Women competing in two beautiful games: Soccer and analytics

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Soccer (or football) fans everywhere will turn their eyes to France over the next month to cheer on amazing women from 24 countries contending on the global stage.

These women compete at the highest level in an area that for too long was viewed as a man’s game.

In many ways the same can be said for analytics.

Women have always contributed mightily to math and statistics – from Ada Lovelace and Florence Nightingale in the 1800s, Gertrude Cox, Katherine Johnson, and Marjorie Lee Browne in the 1900s, and many more today.

More and more companies are seeing an increase in women entering analytics fields who are encouraged to bring their skills to bear on complex big data problems.

Just like the top soccer players need advanced abilities to attack, defend, work as a team and achieve goals, so too do women in analytics. These data scientists, statisticians and analytics pros use their talents to attack their organizations’ thorniest problems, whether fighting fraud, defending computer networks, bringing together disparate data and teams, or improving customer relationships, risk management and much more.

And while some SAS customers are using advanced analytics to find the next soccer star, SAS remains committed to encouraging and nurturing the best and brightest people to learn and excel in advanced analytics, including amazing and skilled women.

As I watch world-class soccer on the fields of France, I will also be applauding the remarkable women using analytics in countless boardrooms, classrooms, factory floors and workplaces around the globe.

In our data-driven world, we need all the playmakers and goal-scorers we can find. After all, in business, the beautiful game is analytics.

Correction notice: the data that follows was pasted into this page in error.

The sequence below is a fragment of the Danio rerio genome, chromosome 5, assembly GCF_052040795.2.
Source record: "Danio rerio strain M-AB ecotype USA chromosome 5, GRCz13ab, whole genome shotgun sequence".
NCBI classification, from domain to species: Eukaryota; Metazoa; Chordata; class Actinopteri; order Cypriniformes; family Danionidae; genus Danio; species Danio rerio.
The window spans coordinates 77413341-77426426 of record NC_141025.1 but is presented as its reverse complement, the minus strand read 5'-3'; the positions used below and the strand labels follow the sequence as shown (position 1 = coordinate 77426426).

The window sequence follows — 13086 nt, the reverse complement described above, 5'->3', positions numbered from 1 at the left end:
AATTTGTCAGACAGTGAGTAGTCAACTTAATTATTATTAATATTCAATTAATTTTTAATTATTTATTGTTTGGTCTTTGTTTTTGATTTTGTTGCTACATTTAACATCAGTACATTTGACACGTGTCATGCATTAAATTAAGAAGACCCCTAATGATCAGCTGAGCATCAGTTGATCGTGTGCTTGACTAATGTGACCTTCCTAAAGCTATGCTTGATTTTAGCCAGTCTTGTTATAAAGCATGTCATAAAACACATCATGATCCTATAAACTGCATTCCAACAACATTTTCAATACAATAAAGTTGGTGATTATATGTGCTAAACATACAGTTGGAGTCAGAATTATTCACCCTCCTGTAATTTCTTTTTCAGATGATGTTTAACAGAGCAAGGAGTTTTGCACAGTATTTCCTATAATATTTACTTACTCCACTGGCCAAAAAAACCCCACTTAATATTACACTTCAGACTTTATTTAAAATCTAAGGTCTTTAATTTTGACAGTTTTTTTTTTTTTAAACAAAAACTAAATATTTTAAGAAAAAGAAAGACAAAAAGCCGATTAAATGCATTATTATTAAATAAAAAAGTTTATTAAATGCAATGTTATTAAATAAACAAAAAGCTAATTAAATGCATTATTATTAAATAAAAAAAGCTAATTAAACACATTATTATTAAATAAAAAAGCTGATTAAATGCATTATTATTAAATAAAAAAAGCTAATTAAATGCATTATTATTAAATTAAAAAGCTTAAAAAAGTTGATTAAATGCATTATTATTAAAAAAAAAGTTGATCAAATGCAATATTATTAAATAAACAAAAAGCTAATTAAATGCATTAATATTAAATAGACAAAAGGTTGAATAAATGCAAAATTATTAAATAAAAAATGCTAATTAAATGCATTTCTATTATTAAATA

For more on SAS’ global efforts:

 

Top photo (cropped) by Helgi Halldórsson // attribution by Creative Commons

Bottom photo (cropped) by James Boyes // attribution by Creative Commons

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About Author

Oita Coleman

Executive Vice President, Research and Development

SAS VP of R&D Oita Coleman has led the SAS quality testing organization for many years, Coleman has contributed to SAS’ success through her devotion to continuous improvement. To ensure that SAS solutions meet business requirements, Coleman leads, coordinates and directs more than 800 software testing professionals in the United States, Scotland, China and India.

3 Comments

  1. Martin Demel

    It's great to see that every match of the women soccer worldcup is streamed in Europe this year for free (at least in Germany). This was not always the case and a big step forward. If we just think of the German team with 8 european championchip titles and 2 worldcup titles they are more successful than the mens 🙂 And France and England are playing a big role this year as well besides the favorite US team.
    It would be great to see a similar change in the analytics world with an increasing amount of female data scientists!

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